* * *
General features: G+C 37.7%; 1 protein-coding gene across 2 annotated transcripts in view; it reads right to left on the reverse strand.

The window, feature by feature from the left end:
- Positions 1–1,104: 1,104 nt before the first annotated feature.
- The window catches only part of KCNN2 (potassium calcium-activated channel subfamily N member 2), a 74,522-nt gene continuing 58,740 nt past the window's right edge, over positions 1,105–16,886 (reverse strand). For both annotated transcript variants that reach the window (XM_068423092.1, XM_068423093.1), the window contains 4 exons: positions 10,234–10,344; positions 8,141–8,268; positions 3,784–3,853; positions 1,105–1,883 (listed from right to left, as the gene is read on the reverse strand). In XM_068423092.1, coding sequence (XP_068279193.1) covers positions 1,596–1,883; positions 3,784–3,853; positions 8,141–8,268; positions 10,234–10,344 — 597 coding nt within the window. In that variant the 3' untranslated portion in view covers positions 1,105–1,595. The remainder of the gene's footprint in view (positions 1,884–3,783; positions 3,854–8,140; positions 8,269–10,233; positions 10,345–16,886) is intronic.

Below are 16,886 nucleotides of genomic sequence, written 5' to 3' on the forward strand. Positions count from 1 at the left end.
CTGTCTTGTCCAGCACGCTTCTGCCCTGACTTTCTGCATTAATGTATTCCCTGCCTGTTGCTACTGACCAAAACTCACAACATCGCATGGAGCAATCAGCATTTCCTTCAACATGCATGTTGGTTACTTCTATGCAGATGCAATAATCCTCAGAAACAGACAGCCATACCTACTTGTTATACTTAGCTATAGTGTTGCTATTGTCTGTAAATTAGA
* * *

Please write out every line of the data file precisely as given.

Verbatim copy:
General features: G+C 37.7%; 1 protein-coding gene across 2 annotated transcripts in view; it reads right to left on the reverse strand.

The window, feature by feature from the left end:
- Positions 1–1,104: 1,104 nt before the first annotated feature.
- The window catches only part of KCNN2 (potassium calcium-activated channel subfamily N member 2), a 74,522-nt gene continuing 58,740 nt past the window's right edge, over positions 1,105–16,886 (reverse strand). For both annotated transcript variants that reach the window (XM_068423092.1, XM_068423093.1), the window contains 4 exons: positions 10,234–10,344; positions 8,141–8,268; positions 3,784–3,853; positions 1,105–1,883 (listed from right to left, as the gene is read on the reverse strand). In XM_068423092.1, coding sequence (XP_068279193.1) covers positions 1,596–1,883; positions 3,784–3,853; positions 8,141–8,268; positions 10,234–10,344 — 597 coding nt within the window. In that variant the 3' untranslated portion in view covers positions 1,105–1,595. The remainder of the gene's footprint in view (positions 1,884–3,783; positions 3,854–8,140; positions 8,269–10,233; positions 10,345–16,886) is intronic.

Below are 16,886 nucleotides of genomic sequence, written 5' to 3' on the forward strand. Positions count from 1 at the left end.
CTGTCTTGTCCAGCACGCTTCTGCCCTGACTTTCTGCATTAATGTATTCCCTGCCTGTTGCTACTGACCAAAACTCACAACATCGCATGGAGCAATCAGCATTTCCTTCAACATGCATGTTGGTTACTTCTATGCAGATGCAATAATCCTCAGAAACAGACAGCCATACCTACTTGTTATACTTAGCTATAGTGTTGCTATTGTCTGTAAATTAGA